His forearm serendipitously slammed into a rifle. Adam yanked it out of the guards' hands before it went off, flipped it around and fired. The shot boomed down the hall. Body fluids sprayed everywhere.
"Jesus," he gasped. "I... I..."
Gav grabbed the rifle and proceeded to gun everyone else down. "They must be under orders to keep us alive," he said. "That puts us at an advantage."
He pulled on Adam's arm again both slipping against bodies and blood.
"Jesus," Adam repeated. His breath wouldn't come out properly. He tripped to a stop, barely catching himself against some sort of pole as his stomach tried to invert itself.
"We have no time," said Gav.
"But... I killed..."
"And you will kill more." Gav shook him. "Do not forget what they have done to us, what they will continue to do."
"I think I have... pieces of... in my face." Frantically, Adam scrubbed at his hands and face. He had to get the pieces of human off him. They were stuck on him, staining him. Oh, God, what if some got in his mouth and he'd eaten--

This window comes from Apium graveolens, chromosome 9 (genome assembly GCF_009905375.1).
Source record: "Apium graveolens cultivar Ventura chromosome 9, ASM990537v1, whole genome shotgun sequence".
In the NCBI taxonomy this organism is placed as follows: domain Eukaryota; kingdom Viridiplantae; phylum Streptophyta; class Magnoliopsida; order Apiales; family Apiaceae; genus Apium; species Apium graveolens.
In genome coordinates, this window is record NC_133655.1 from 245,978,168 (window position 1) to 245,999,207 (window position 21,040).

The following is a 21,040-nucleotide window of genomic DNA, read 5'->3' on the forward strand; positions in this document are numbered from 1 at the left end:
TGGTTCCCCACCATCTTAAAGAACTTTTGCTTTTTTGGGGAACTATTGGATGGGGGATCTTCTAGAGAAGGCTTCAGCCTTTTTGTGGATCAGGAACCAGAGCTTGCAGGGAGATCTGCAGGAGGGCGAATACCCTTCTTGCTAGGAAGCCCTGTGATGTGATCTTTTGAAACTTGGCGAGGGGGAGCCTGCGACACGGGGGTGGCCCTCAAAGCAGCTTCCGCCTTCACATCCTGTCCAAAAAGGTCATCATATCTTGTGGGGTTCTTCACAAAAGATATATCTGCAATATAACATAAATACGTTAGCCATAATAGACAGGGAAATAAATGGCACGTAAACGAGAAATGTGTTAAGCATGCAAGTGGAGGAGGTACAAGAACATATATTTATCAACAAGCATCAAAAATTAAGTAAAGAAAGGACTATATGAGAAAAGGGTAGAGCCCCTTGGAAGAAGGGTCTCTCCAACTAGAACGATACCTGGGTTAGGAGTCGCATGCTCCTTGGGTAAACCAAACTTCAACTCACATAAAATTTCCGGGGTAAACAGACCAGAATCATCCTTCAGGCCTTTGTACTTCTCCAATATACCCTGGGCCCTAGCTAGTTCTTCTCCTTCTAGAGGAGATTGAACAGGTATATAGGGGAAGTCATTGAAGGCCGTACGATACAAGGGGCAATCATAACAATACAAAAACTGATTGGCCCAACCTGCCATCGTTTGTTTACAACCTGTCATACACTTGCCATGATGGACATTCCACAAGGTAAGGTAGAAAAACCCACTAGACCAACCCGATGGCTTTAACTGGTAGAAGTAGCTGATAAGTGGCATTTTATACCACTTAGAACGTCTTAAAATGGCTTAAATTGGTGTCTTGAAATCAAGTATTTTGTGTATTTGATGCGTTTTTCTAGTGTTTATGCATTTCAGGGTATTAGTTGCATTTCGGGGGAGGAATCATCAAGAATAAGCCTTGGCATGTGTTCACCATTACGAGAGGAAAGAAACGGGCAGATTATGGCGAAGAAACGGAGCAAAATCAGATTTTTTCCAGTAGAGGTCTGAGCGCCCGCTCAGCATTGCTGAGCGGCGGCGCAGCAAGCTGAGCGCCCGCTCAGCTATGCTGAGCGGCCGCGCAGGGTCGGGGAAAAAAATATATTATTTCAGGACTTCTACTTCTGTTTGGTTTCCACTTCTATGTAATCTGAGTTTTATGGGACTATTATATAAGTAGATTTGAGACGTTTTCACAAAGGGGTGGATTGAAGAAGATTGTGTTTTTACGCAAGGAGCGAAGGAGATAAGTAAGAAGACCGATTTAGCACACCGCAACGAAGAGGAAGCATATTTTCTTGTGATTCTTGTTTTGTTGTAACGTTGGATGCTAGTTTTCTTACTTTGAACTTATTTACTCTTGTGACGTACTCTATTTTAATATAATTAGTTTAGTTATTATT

What little Adam had in his stomach spattered on the floor. He was still spewing when Gav dragged him, half running, half stumbling, further down the hall. "You can do this," he told Adam. "We will escape. But first, you must get over this irrational fear of blood."
"Irrational?" Adam chuckled nervously. "I'm irrational. I burn people's blood, I'm breaking out of sci-fi lab and my boyfriend was literally a test-tube baby. How could I possibly be irrational in the face of all of that?"
"You are suffering from hysteria."
When the next corner revealed another half-dozen guards, Adam inhaled deeply. Six rifles aimed for various vital parts of his anatomy. With Alex's instructions in mind-- both eyes open, stay on target, don't stiffen your arm up too much, feet apart to brace yourself-- he fired.
This time, he refused to throw up.